Friday, February 1, 2008

Montel Williams

I don't think I've ever seen an episode of Montel Williams' talk show. I've heard of him, have seen him on TV, just never saw his show. A few days ago, I read in the paper that his show was ending after 17 years. Was it low ratings, his MS was getting worse, something else? I didn't know, and particularly didn't care, as I'm not into talk shows.

But then I found this video on DailyKos:

I believe that this was on Saturday. So, mere days after this, his talk show just ends, after 17 years? Several Fox affiliates had declined to pick up the show, from my understanding, and that probably led to the cancellation. And this occurred on a Fox News program.

If it is true, that the cancellation of his show was a retaliatory move for criticizing Fox News's (and in general, the media's) coverage of the war, that is beyond disgraceful. Williams was in the military for 2 decades. If anyone has a right to call out the media, shouldn't it be him?

Williams did little more than echo how I and countless other Americans feel. I remember when 9/11 happened, and I was watching the various news channels for days on end. And one of the recurring comments I kept hearing from news anchors, reporters, guests was that nothing would be the same after 9/11. And they counted the media in that, as in their coverage would change significantly. You weren't going to hear as much about killer sharks and kidnappings, but the hard, relevant news that Americans were going to expect. Our media coverage, and the way that the news is covered, would not be the same.

And they were right, it wouldn't be the same. In the years following 9/11, leading up to the present, when it comes to providing significant coverage of current events and world issues, our media has gotten even worse. From Laci Peterson, Natalie Holloway, Paris Hilton, Britney Spears, to Heath Ledger. All of these people, who, let's face it, have no significance in our lives, have gotten wall-to-wall coverage. When Ledger died last week, judging on the news coverage, you'd think the world stopped turning. That's all they were talking about.

Just to clarify, I'm not talking about tabloids, or gossip websites, or Entertainment Tonight. I'm talking about mainstream news outlets, I'm talking about Fox, CNN, ABC News, etc. These are news sources that should be giving these individuals' lives (and deaths) scant coverage, at best. The one guy on Fox News didn't even guess correctly how many U.S. soldiers died in Iraq this month, Montel had to correct him. Why do we not know the names of 5 U.S. soldiers who were killed in action in Iraq, hell, one name would suffice; and yet we can know every last detail of how and when Heath Ledger died, or which hospital Britney Spears is staying at?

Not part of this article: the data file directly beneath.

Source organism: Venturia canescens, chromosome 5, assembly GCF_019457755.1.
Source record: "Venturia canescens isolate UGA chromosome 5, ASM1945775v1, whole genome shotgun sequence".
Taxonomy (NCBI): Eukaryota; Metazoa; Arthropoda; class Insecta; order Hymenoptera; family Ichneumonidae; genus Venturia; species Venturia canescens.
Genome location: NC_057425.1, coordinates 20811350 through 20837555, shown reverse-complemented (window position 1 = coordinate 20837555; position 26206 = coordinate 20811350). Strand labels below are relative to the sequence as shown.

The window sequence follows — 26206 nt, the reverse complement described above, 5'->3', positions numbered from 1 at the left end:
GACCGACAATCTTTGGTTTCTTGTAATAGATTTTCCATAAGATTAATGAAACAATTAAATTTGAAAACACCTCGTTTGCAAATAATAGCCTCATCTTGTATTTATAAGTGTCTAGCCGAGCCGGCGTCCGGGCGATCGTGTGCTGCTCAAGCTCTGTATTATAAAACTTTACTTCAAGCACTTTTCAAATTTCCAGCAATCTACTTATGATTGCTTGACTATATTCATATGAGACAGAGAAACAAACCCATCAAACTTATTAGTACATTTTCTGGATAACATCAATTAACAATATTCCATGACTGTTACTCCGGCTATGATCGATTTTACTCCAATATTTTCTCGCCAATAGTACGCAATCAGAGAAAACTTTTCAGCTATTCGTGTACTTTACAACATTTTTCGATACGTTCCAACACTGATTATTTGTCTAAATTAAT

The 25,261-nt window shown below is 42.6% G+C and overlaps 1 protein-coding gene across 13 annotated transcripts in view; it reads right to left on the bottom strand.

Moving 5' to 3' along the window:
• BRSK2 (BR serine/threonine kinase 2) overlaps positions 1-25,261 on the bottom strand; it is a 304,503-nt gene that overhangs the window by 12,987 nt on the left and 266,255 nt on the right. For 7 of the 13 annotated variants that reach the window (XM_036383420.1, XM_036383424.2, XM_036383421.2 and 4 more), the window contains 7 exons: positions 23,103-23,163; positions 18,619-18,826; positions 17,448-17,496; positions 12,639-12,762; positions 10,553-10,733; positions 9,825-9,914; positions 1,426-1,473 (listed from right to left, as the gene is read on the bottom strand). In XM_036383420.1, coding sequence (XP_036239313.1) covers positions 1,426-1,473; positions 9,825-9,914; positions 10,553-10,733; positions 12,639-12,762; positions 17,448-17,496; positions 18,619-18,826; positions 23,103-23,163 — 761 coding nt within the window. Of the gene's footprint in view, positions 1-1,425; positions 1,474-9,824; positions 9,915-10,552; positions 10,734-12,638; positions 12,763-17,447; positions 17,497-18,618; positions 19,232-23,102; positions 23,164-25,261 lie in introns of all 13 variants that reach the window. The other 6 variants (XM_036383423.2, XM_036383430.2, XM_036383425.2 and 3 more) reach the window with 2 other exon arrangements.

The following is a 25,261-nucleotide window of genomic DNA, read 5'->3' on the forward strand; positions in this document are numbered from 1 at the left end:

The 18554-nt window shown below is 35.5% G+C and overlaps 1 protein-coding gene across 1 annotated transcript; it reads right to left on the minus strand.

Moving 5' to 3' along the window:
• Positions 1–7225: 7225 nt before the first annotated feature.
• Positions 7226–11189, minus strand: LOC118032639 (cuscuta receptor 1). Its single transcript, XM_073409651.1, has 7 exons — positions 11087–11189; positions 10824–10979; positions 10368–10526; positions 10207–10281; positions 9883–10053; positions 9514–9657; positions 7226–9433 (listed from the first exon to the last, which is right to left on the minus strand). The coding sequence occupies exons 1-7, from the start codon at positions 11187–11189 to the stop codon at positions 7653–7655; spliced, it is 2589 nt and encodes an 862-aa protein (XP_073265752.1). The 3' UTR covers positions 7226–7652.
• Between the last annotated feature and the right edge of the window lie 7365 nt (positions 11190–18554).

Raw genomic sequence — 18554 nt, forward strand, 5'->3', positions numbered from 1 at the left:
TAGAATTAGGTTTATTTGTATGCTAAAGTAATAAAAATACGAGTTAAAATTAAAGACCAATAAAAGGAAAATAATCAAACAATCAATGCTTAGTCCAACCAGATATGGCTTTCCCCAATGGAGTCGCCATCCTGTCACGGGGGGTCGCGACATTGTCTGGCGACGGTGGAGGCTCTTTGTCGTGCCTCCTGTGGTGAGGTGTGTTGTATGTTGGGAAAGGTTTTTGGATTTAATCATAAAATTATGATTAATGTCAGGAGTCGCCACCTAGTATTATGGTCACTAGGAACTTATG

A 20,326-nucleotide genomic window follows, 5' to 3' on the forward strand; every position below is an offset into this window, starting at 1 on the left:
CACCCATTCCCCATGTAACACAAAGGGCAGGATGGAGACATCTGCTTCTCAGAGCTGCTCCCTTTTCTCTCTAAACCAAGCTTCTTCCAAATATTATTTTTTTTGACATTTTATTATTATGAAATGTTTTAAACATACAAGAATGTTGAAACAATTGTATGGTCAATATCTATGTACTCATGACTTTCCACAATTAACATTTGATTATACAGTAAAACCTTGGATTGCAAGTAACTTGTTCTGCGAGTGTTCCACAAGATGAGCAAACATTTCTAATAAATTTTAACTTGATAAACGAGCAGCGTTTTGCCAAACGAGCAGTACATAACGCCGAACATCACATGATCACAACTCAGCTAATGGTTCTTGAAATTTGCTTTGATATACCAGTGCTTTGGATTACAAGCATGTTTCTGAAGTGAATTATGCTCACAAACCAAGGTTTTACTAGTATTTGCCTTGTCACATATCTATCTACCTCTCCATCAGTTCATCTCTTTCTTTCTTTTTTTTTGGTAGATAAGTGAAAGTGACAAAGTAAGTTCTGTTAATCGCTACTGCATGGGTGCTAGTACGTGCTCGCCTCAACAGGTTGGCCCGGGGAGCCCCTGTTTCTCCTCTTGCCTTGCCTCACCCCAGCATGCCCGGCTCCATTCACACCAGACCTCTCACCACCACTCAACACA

So, good for Montel. He's a hero, and it sadly seems that being a hero and acting without fear of consequences in speaking out, cost him his job.

Anyway, a few opinions on the segment. Did anyone else hate that blonde lady? First, she tried justifying the media's responsibility by saying that it's just "feeding the beast." So this woman (and no doubt, her partners on the show) look at their viewers as being one huge beast. They try justifying their coverage by saying that that's what the masses want. And it's bullshit. I've never had a discussion with anybody, and I've never been witness to a conversation, where Health Ledger or Spears or Paris Hilton were the topics of conversation. Not to say that they aren't talked about; but for example, when Ledger died, I'd think the conversation would go like this: "Hey, did you hear Heath Ledger died?" "Yeah, that sucked, he was a good actor, what a waste."

So I think media coverage of an issue or a person should be centered on how much likely discussion they're going to get. I've had many discussions on issues like Iraq, our endangered freedom after 9/11, global warming, and I've also heard many discussions. And they could be quite lengthy and diversified in terms of opinions. So why not spend resources and time on those issues? I could give you many reasons the media won't do this, but this blog's been long enough.

Oh, and one last thing. Did you hear the guy at the end say to Montel, "but he (Ledger) was an icon." Get the hell out of here, LOL. Ledger was a good actor, but he was far from an icon. He's not a James Dean. In 50 years, there won't be many people who can tell you who Heath Ledger was.

Okay, this is really the last thing. Did anyone else laugh when Montel was talking about the soldiers and how he was in the military, and the one reporter said "I was embedded", lol.

1 comment:

Anonymous said...

Actually Heath is an icon, his status will be even bigger with the release of The Dark Knight. He's the new James Dean.